The trail marker was ambiguous. I thought it pointed to the mowed path off to our right. My new friend Michel thought it meant we were to stay on the paved road we were on. I recalled that my map indicated we’d be walking along a road for most of the day, so I listened to Michel, but was nervous we were going the wrong way. Walking through the Pyrenees with 22 pounds on my back, I didn’t want to have to backtrack.
“Is this the right way?” I asked God in my head.
“Just follow Michel. You’ll be fine.” God replied.
“Can’t you just show me another trail marker so I feel better?”
“Follow Michel,” he said. God often has to repeat things for me. I’m not the best at believing him the first time — or the fifth.
So I followed the Frenchman I’d met only an hour earlier. He had come up quickly behind me as I struggled up the mountain road. We greeted each other after which I thought he’d be on his way. But he slowed his pace to mine and we traded life stories. As I conversed with him in French, I thought of Madame Gold and Madame Calenti — my French teachers in high school — and how much I appreciated their instruction at this very moment. If we were indeed lost, at least I had someone to talk to and help me get back on track.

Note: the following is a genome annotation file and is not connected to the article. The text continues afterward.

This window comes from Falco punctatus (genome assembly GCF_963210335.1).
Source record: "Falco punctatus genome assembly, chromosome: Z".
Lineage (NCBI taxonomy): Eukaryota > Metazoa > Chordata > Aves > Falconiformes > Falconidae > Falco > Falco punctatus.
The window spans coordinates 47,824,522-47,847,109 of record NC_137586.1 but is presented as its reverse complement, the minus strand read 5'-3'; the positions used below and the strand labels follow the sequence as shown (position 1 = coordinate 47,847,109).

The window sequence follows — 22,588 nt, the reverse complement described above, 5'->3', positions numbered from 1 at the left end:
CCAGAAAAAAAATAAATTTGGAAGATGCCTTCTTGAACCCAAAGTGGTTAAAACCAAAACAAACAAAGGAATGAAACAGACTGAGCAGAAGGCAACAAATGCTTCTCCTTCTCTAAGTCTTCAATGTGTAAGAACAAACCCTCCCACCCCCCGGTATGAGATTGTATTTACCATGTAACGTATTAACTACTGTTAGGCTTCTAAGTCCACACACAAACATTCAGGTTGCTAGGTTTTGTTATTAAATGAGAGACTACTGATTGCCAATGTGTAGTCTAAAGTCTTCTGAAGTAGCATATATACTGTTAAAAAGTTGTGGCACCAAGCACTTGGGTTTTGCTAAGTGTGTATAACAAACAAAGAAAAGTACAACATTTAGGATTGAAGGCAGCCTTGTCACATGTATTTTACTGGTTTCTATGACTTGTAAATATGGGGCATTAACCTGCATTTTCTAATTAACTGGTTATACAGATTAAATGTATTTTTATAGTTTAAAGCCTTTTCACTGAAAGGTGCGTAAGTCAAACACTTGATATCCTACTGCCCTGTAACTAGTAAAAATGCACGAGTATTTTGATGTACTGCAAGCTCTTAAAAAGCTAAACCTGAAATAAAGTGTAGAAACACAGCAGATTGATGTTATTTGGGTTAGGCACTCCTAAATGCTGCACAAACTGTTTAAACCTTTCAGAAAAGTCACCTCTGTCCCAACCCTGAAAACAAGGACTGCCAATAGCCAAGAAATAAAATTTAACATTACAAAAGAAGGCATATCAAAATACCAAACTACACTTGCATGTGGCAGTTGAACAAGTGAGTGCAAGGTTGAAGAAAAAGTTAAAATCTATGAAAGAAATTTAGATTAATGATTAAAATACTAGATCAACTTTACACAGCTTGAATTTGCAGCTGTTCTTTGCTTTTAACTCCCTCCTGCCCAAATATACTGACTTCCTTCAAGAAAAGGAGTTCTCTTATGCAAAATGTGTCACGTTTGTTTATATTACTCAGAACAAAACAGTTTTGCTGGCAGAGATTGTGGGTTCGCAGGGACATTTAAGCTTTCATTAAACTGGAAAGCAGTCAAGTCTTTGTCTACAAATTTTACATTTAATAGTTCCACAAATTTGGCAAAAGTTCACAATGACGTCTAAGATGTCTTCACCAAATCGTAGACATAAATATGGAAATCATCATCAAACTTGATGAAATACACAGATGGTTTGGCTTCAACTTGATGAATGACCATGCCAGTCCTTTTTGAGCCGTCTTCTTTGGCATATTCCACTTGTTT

Neither Michel nor I had ever walked the Camino before. So why did I trust him? Well, God said to. And Michel was confident and convincing despite my obvious apprehensions. And if I’m going to be lost on the Camino, I’d rather be lost with someone than alone.
We walked further along. “Please tell me we’re on the right path,” I said to God.
“Just follow Michel,” he said.
A few minutes later, Michel pointed to a very faded trail mark — red paint barely visible on a large rock on the road side. He was encouraged. I was thinking, “Maybe they changed the trail, tried to remove the mark, but didn’t get it all off.”
“You’re sure this is right?” I asked God.
“Follow Michel,” he told me again. Not in a commanding tone, not frustrated by this being my fourth time asking him the same question. He’s used to repeating his messages to me.
A few minutes later, there it was. A clear sign indicating we were, in fact, on the right path. Relief flooded by body. “Oh, thank you,” I said. God was silent. I’m sure he was smiling and doing his best not to say “I told you so!”
God sends me “signs” all the time. Ideally, I see them and trust in them. Sometimes they’re clear as day standing in my path and I still refuse to see them. Other times they appear ambiguous to me. In which case, God sends help. On that second day on the Camino, help came in the form of Michel.
Are there signs you’re ignoring? Are there signs that appear to be ambiguous? Take some time to recognize the help God sends when the sign isn’t clear to you.